The University of Central England in Birmingham unveiled a new name this week, along with plans to slash the number of its sites and invest £250 million in a new city-centre campus, Rebecca Attwood writes. Changing the names of universities is starting to look like something of a habit for David Tidmarsh, vice-chancellor of what is now Birmingham City University. Two years ago, Professor Tidmarsh renamed Anglia Polytechnic University as Anglia Ruskin University when he was head of that institution.
Professor Tidmarsh, who took up his current role last December, said the decision to change UCE's identity followed an extensive consultation in which 4,700 people were asked to give their verdict on the 15-year-old title.
"The external perception was very much that name change was needed," he said.
"The University of Central England Birmingham is a very long name. With the name UCE everyone says, 'Where is it?' With UCE Birmingham, everyone says, 'What is it?' Getting "Birmingham" and "university" in the title is very important."
Professor Tidmarsh said the rebranding was part of a major strategic plan for the university, which would include the creation of a new campus for the creative arts in Birmingham's Eastside district.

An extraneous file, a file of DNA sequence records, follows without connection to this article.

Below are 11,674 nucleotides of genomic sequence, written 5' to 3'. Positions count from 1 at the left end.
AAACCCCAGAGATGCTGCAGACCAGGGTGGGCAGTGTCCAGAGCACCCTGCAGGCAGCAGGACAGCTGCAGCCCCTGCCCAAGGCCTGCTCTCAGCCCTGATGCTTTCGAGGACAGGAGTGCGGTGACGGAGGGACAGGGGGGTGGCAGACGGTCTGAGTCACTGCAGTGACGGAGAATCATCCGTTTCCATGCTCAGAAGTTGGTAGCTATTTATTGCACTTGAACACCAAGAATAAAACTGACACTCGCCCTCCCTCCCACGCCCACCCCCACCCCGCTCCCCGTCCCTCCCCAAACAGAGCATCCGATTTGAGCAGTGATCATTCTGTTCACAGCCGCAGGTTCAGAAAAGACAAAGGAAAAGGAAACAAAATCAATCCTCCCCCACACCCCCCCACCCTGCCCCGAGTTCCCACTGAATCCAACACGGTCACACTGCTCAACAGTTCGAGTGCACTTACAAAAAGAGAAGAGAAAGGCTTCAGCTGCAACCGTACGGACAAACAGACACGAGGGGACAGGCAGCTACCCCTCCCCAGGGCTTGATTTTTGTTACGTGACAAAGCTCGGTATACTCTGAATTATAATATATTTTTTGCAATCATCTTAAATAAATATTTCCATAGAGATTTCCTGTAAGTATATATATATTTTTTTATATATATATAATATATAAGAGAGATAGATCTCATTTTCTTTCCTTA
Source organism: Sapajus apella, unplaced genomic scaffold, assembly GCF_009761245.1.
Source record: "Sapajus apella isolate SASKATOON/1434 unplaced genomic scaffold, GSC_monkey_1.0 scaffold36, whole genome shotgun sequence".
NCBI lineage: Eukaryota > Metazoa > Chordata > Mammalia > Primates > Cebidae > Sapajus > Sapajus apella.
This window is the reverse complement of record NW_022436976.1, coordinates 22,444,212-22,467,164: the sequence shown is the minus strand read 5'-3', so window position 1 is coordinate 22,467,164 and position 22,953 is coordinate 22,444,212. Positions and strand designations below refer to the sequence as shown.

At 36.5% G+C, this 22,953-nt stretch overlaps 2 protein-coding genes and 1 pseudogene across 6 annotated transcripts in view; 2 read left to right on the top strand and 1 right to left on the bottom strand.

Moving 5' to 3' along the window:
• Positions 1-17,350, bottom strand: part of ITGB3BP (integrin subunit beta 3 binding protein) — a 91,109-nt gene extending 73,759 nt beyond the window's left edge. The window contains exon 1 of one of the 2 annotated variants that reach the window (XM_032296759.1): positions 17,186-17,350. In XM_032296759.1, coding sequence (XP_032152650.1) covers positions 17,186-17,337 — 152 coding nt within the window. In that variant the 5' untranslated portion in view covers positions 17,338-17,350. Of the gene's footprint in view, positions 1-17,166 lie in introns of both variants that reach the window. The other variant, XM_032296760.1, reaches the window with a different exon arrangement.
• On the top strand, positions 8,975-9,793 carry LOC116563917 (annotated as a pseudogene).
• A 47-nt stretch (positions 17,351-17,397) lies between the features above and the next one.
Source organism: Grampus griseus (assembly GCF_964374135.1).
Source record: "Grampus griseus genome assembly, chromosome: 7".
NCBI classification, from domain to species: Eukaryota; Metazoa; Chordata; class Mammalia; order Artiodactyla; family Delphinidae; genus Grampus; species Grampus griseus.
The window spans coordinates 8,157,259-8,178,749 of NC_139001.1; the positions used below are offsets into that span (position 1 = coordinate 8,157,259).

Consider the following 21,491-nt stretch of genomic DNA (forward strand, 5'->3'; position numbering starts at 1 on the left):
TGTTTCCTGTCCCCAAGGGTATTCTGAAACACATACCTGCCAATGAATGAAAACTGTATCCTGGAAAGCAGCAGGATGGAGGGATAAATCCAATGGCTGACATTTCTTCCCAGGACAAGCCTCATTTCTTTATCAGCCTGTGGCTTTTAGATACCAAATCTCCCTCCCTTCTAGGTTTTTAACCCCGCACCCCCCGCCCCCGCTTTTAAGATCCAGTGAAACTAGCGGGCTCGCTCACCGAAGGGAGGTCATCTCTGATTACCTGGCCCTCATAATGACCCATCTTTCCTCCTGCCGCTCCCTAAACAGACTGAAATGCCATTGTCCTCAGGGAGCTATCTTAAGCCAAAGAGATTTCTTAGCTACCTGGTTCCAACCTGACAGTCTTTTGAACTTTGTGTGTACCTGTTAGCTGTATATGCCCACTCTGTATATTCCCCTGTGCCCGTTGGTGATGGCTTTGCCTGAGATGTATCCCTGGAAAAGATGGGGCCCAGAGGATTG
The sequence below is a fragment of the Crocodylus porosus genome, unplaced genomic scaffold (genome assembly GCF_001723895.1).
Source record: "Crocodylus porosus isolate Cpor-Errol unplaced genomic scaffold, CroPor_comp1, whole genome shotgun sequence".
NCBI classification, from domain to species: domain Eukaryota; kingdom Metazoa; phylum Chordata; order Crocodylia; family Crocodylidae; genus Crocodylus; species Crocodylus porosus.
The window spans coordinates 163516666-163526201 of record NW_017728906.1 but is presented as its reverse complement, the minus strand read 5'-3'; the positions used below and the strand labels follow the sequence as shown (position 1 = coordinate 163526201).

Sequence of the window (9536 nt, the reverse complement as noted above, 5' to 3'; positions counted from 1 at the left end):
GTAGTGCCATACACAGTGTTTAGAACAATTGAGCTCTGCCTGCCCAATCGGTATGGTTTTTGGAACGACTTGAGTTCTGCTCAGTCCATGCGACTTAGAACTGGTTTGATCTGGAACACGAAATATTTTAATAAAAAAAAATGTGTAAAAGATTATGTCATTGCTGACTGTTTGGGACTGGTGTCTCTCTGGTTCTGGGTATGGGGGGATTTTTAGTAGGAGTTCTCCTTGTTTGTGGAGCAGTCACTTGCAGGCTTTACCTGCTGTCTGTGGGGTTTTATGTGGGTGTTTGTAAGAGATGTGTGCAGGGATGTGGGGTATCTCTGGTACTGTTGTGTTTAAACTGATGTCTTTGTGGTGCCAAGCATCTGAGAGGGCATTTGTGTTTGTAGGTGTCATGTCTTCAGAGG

"The first [part of the plan] is the commitment to move the university from 16 sites down to three or four," he said. "Having larger sites will allow us to consolidate support for our students."
He also wants to examine student recruitment. While the university recruits well locally, he would like to see more students from elsewhere in the country and more international students. Currently, about one in ten of the university's 24,000 students hails from overseas.
Professor Tidmarsh will also be looking at the university's internal organisation and academic portfolio in more detail.
Professor Tidmarsh said Birmingham City University had many strengths, including its work with business and industry, the strength of its health faculty and a practice-based approach to courses, as well as unique features such as its conservatoire and its School of Jewellery.
*The University of Wales Aberystwyth has changed its name to Aberystwyth University after being given the power to award its own degrees. Noel Lloyd, the vice-chancellor, said the change recognised the university's high academic standards but it would continue to award University of Wales degrees.